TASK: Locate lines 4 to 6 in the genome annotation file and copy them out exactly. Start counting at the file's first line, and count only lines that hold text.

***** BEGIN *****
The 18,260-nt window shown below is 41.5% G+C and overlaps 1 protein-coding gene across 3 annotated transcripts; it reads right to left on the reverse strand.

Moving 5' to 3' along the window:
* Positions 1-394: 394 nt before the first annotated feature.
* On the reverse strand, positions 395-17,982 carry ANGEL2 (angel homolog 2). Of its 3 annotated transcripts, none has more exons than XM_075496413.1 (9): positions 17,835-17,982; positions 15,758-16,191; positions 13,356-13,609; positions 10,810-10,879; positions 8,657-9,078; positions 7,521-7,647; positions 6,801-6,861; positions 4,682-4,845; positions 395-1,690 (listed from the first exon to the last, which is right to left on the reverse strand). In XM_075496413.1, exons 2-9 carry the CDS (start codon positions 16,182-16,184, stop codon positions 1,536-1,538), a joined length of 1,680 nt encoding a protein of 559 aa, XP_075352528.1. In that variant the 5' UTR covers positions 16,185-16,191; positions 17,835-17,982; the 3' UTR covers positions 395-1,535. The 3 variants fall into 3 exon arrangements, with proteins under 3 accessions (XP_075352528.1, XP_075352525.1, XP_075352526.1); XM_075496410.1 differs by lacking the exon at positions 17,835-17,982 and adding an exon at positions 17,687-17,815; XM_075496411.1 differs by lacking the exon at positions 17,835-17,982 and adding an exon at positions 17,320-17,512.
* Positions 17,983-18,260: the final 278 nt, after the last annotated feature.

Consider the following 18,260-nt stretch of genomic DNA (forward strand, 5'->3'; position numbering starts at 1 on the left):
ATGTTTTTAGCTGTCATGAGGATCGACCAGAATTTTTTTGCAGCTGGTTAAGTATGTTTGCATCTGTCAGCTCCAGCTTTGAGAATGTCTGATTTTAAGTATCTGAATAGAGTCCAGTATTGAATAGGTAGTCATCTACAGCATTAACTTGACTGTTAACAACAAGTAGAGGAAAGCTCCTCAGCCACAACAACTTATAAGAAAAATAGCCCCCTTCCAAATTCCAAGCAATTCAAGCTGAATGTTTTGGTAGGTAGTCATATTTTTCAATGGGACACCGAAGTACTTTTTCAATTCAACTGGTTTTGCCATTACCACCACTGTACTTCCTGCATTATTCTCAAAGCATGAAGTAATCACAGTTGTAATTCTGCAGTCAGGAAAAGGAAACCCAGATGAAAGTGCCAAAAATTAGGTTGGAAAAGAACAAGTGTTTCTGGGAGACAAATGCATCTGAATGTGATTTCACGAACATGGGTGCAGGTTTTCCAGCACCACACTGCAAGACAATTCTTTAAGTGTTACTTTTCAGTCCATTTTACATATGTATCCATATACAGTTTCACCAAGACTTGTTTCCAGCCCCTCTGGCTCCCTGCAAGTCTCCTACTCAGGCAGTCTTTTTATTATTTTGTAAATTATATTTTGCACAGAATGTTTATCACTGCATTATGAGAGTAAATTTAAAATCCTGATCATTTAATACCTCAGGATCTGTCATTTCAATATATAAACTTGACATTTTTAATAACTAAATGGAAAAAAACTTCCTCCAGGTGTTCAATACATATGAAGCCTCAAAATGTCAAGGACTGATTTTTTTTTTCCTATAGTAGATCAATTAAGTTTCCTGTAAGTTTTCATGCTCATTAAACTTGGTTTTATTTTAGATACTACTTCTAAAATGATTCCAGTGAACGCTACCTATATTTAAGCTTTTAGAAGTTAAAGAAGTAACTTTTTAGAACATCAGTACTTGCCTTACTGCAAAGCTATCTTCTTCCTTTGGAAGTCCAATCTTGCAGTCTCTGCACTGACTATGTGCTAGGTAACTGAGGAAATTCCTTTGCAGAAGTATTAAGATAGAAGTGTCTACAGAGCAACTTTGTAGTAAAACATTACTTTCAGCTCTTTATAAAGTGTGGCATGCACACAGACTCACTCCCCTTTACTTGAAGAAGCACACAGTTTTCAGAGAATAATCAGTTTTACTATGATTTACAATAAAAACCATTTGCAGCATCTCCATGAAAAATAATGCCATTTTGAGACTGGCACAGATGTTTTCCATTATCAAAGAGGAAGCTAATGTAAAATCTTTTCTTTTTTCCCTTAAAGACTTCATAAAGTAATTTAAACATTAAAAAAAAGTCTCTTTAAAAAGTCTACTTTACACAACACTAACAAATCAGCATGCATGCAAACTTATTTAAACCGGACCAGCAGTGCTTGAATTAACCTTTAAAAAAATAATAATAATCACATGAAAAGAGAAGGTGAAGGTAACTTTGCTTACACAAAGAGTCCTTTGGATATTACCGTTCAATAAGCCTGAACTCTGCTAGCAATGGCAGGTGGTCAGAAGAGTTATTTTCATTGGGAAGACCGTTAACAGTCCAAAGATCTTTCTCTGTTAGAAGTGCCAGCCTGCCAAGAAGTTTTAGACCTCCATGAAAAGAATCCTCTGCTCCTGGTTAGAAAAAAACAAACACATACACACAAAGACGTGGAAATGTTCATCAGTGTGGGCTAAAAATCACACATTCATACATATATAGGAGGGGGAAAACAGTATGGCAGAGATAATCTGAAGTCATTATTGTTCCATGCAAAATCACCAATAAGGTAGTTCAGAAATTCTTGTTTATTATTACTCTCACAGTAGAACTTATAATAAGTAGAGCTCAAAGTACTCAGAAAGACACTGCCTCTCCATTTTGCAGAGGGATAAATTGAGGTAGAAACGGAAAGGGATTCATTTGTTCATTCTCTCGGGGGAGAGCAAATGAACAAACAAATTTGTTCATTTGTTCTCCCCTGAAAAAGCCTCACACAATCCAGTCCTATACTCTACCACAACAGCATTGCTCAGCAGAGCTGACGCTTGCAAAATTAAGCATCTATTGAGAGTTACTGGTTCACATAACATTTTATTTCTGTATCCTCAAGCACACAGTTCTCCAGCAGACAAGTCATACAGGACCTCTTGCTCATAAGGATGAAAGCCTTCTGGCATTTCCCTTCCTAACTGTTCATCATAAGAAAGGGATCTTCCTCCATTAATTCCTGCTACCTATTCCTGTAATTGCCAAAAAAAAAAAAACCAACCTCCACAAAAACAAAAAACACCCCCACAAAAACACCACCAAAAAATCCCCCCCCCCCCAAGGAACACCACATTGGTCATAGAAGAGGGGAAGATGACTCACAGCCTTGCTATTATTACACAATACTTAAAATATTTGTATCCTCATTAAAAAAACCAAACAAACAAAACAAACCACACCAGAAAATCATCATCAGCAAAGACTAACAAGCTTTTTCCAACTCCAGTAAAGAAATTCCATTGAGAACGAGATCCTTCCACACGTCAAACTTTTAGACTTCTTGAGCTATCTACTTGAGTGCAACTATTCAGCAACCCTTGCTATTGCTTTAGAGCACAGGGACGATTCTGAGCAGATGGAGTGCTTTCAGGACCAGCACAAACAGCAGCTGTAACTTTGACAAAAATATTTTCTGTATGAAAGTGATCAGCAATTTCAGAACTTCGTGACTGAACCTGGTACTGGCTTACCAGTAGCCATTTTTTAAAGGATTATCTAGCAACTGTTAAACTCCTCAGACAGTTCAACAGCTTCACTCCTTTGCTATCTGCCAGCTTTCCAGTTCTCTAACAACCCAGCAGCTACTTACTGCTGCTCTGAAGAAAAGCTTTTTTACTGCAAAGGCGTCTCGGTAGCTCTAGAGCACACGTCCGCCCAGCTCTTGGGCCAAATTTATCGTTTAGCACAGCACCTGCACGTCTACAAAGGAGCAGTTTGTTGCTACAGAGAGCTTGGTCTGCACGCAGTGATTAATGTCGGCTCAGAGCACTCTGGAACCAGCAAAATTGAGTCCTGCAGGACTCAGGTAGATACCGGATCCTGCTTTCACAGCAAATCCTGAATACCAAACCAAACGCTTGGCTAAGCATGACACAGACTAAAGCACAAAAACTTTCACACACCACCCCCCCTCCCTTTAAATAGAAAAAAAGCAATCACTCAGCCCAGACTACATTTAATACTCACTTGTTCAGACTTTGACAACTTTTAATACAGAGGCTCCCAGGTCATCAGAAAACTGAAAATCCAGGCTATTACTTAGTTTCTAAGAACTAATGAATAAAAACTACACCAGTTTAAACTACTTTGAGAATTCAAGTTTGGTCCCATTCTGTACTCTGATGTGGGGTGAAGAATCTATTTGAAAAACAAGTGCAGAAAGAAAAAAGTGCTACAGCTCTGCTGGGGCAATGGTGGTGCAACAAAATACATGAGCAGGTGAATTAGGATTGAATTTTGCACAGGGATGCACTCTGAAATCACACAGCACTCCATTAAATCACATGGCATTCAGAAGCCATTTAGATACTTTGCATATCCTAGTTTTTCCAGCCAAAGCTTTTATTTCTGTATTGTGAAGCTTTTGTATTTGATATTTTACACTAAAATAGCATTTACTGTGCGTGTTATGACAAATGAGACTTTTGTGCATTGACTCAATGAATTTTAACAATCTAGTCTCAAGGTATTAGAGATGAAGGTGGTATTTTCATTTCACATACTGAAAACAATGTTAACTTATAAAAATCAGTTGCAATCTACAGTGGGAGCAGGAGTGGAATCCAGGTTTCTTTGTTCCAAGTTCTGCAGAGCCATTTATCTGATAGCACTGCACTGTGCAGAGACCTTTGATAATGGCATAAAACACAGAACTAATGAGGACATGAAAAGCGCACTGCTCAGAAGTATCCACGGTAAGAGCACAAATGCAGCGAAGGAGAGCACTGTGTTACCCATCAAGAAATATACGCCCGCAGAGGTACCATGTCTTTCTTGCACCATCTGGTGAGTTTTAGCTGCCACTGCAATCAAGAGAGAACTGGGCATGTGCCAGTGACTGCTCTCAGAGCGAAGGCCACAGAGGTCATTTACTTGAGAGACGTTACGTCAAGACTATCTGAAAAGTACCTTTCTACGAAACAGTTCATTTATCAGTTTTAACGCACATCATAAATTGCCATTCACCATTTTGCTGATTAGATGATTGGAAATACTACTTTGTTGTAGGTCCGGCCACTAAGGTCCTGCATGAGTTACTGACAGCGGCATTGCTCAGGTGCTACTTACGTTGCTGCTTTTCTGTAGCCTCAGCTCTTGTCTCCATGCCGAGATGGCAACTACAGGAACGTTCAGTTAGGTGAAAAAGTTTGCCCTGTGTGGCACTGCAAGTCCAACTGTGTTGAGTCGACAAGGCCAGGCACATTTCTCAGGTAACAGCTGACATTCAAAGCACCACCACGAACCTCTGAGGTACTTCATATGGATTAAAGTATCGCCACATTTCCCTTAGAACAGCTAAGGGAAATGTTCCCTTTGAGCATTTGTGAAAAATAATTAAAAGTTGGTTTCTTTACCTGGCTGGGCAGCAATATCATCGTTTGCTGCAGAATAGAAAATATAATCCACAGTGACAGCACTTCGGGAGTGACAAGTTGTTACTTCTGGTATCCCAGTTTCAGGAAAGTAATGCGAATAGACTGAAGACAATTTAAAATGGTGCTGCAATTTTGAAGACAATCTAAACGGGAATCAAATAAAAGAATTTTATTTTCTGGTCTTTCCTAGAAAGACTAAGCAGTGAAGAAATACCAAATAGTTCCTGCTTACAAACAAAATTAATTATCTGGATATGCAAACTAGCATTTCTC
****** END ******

* On the reverse strand, positions 395-17,982 carry ANGEL2 (angel homolog 2). Of its 3 annotated transcripts, none has more exons than XM_075496413.1 (9): positions 17,835-17,982; positions 15,758-16,191; positions 13,356-13,609; positions 10,810-10,879; positions 8,657-9,078; positions 7,521-7,647; positions 6,801-6,861; positions 4,682-4,845; positions 395-1,690 (listed from the first exon to the last, which is right to left on the reverse strand). In XM_075496413.1, exons 2-9 carry the CDS (start codon positions 16,182-16,184, stop codon positions 1,536-1,538), a joined length of 1,680 nt encoding a protein of 559 aa, XP_075352528.1. In that variant the 5' UTR covers positions 16,185-16,191; positions 17,835-17,982; the 3' UTR covers positions 395-1,535. The 3 variants fall into 3 exon arrangements, with proteins under 3 accessions (XP_075352528.1, XP_075352525.1, XP_075352526.1); XM_075496410.1 differs by lacking the exon at positions 17,835-17,982 and adding an exon at positions 17,687-17,815; XM_075496411.1 differs by lacking the exon at positions 17,835-17,982 and adding an exon at positions 17,320-17,512.
* Positions 17,983-18,260: the final 278 nt, after the last annotated feature.

Consider the following 18,260-nt stretch of genomic DNA (forward strand, 5'->3'; position numbering starts at 1 on the left):